Johnny is in dire need of a kidney transplant. His precarious health is now in greater danger than ever with the Delta and Omicron variants of COVID-19 spreading. Even if Omicron proves less lethal for most people, the highly transmissible variant could imperil Johnny as prisons across the country have had great difficulty protecting those in their care.
While we would love to establish Johnny’s innocence in a court of law, right now the focus is on clemency due to his health conditions. Yet Gov. J.B. Pritzker denied his most recent petition.
The inhumane conditions in Stateville are certainly killing Johnny who at age 39 has been given three to five years to live. And it could well be considerably less. He has kidney failure and is on dialysis. I had to plead with the regional director of the Illinois Department of Corrections to get Johnny on the list for fistula surgery. Without the surgery, Johnny would not have been able to receive dialysis and would have been gone by now. With kidney failure, the dialysis will only sustain him temporarily. He will only survive with a kidney transplant.
At one point, Johnny had 12 percent kidney function back. Now it is down to two percent. The dialysis he receives is essential to his well being and his very ability to stay alive. After dialysis, Johnny sometimes sleeps for 18 or 19 hours and occasionally goes into a coma, passes out, and gets injured when he falls. He is not always rushed to the hospital when needed.
When he had pneumonia, he was kept in the prison’s infirmary. I was scared to death for him. As his condition worsened, he was finally rushed to the hospital. At that time, I didn’t even know where he was.
Now I’m battling with Stateville as they continue to refuse providing me with crucial information about his blood tyoe that would help in our struggle to find him a kidney donor.
I thank God for his cellmates who have called for medical assistance when he needs it. Mostly, he’s now in a wheelchair though he can walk short distances when needed.
My son Johnny is bloated and occasionally requires emergency insulin injections. He has suffered a heart attack, has neuropathy and hypertension. His many conditions can make urinating difficult.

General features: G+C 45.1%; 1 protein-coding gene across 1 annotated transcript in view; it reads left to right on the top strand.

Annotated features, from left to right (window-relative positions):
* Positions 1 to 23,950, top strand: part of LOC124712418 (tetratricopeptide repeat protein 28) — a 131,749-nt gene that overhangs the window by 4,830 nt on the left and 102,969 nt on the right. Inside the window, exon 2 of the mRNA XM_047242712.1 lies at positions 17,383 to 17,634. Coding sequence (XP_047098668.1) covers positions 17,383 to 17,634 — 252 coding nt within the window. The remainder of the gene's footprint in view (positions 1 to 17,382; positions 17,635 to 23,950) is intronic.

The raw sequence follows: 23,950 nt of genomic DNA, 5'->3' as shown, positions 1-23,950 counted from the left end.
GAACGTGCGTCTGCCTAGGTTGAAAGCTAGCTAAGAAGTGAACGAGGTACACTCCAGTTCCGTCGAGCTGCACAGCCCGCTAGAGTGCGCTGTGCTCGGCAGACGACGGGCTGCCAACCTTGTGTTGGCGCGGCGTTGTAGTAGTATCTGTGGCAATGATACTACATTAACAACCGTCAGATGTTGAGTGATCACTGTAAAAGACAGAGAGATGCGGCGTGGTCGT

My struggle for Johnny’s clemency is part of a larger struggle across the state of Illinois. The design of prisons is unsafe for anyone. Policy reinforces this danger. Incarcerated people are more likely to contract serious diseases.
Health experts say that as prisons become more and more overcrowded, the lack of health protections and care for inmates is ignored. Organizations like Decarcerate Illinois have been advocating for quality healthcare and for immediately reduce Illinois’ record high prison population. For inmates with illnesses like Johnny’s, the profound harm they face is but one of the many ways prisons deny the humanity of incarcerated people.
For all the medical difficulties he’s endured in recent years, the worst of it is what Johnny reported to the warden, that, in 2017, he was assaulted by a nurse while in diabetic shock. Another nurse, also present during the incident, told him, “I hope you die.” Until now, his report has been met with virtual silence.
Alan Mills, Executive Director of the People’s Law Office, called attention to the unjust health care system in prison when he sued the Illinois Department of Corrections. In the lawsuit, he says, “Prisoners are provided care which is so inadequate that serious illnesses are left untreated, people are forced to live in pain for months with easily treatable conditions, and in some cases have suffered permanent damage, had legs amputated, and even died as a result.”
Johnny is a threat to no one, with exemplary prison behavior, and certainly the governor can see that documented in the medical reports on my son’s declining health.
Thanksgiving and Christmas are among the hardest times. There is an empty seat where Johnny should be. A plate is always put out for him. For all these years, since Johnny’s conviction in 2013, we have been a traumatized family – routinely sick, devastated and grieving.
After being caught up for so many years in the violence of the prison industrial complex, I am actively involved in activist groups fighting to end the injustices of this system.
Many mothers and families I have met know that our loved ones are not the same people – mentally or physically – who went into those difficult and dangerous living conditions. They are much like me, traumatized, and that pain constantly threatens to take us down.
I am lucky that Johnny helps me keep my faith and hope alive, telling me that God is with him. We have to believe that he will come home before it is too late.
Thinking of my son living at the edge of death in prison is my worst nightmare. Vigilance is required to keep him alive and I worry that he is not a priority in our overcrowded and understaffed prison facilities. I can’t bear the thought of one day getting the call that he’s gone.
The governor’s power to pardon and commute sentences is absolute and he can do it at any time, for any reason.
No one should die in prison.
My hope and my demand is that Governor Pritzker can see to it that doesn’t happen in Johnny’s case by revisiting his petition and commuting his sentence NOW.
Christina Borizov is the mother of Johnny Borizov and active with these organizations: Mamas Activating Movements for Abolition and Solodarity; Decarcerate Illinois, Chicago Torture Justice Center, and the Chicago Alliance against Racist and Political Repression. She is originally from Macedonia and grew up in Chicagoland.